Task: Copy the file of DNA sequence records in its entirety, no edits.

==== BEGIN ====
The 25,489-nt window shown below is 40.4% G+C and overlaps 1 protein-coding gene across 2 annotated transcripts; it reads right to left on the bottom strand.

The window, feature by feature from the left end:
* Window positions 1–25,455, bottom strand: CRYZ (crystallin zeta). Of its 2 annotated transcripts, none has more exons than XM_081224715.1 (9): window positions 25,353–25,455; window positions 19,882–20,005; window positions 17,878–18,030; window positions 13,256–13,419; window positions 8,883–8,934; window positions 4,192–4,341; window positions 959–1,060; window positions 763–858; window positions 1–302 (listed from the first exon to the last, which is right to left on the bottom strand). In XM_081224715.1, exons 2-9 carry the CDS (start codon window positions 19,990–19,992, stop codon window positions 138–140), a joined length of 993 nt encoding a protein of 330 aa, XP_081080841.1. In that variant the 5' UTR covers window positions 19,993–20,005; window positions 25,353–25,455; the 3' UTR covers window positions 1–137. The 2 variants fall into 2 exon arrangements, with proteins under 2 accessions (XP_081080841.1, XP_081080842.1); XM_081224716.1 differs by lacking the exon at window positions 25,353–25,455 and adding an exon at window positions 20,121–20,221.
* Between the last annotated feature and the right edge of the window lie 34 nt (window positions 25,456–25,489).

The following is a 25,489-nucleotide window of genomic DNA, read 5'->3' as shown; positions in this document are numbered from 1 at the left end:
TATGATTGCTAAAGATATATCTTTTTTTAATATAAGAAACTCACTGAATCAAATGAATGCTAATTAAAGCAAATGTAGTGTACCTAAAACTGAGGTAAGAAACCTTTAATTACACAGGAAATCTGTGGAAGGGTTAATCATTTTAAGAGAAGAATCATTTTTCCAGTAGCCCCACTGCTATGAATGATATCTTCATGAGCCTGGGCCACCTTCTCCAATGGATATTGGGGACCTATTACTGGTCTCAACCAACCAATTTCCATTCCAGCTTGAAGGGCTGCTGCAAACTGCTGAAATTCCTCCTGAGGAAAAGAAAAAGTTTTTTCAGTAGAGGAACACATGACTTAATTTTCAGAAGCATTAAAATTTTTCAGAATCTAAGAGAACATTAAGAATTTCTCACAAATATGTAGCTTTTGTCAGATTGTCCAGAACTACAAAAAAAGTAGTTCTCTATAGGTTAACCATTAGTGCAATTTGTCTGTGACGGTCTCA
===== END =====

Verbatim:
The 25,489-nt window shown below is 40.4% G+C and overlaps 1 protein-coding gene across 2 annotated transcripts; it reads right to left on the bottom strand.

The window, feature by feature from the left end:
* Window positions 1–25,455, bottom strand: CRYZ (crystallin zeta). Of its 2 annotated transcripts, none has more exons than XM_081224715.1 (9): window positions 25,353–25,455; window positions 19,882–20,005; window positions 17,878–18,030; window positions 13,256–13,419; window positions 8,883–8,934; window positions 4,192–4,341; window positions 959–1,060; window positions 763–858; window positions 1–302 (listed from the first exon to the last, which is right to left on the bottom strand). In XM_081224715.1, exons 2-9 carry the CDS (start codon window positions 19,990–19,992, stop codon window positions 138–140), a joined length of 993 nt encoding a protein of 330 aa, XP_081080841.1. In that variant the 5' UTR covers window positions 19,993–20,005; window positions 25,353–25,455; the 3' UTR covers window positions 1–137. The 2 variants fall into 2 exon arrangements, with proteins under 2 accessions (XP_081080841.1, XP_081080842.1); XM_081224716.1 differs by lacking the exon at window positions 25,353–25,455 and adding an exon at window positions 20,121–20,221.
* Between the last annotated feature and the right edge of the window lie 34 nt (window positions 25,456–25,489).

The following is a 25,489-nucleotide window of genomic DNA, read 5'->3' as shown; positions in this document are numbered from 1 at the left end:
TATGATTGCTAAAGATATATCTTTTTTTAATATAAGAAACTCACTGAATCAAATGAATGCTAATTAAAGCAAATGTAGTGTACCTAAAACTGAGGTAAGAAACCTTTAATTACACAGGAAATCTGTGGAAGGGTTAATCATTTTAAGAGAAGAATCATTTTTCCAGTAGCCCCACTGCTATGAATGATATCTTCATGAGCCTGGGCCACCTTCTCCAATGGATATTGGGGACCTATTACTGGTCTCAACCAACCAATTTCCATTCCAGCTTGAAGGGCTGCTGCAAACTGCTGAAATTCCTCCTGAGGAAAAGAAAAAGTTTTTTCAGTAGAGGAACACATGACTTAATTTTCAGAAGCATTAAAATTTTTCAGAATCTAAGAGAACATTAAGAATTTCTCACAAATATGTAGCTTTTGTCAGATTGTCCAGAACTACAAAAAAAGTAGTTCTCTATAGGTTAACCATTAGTGCAATTTGTCTGTGACGGTCTCA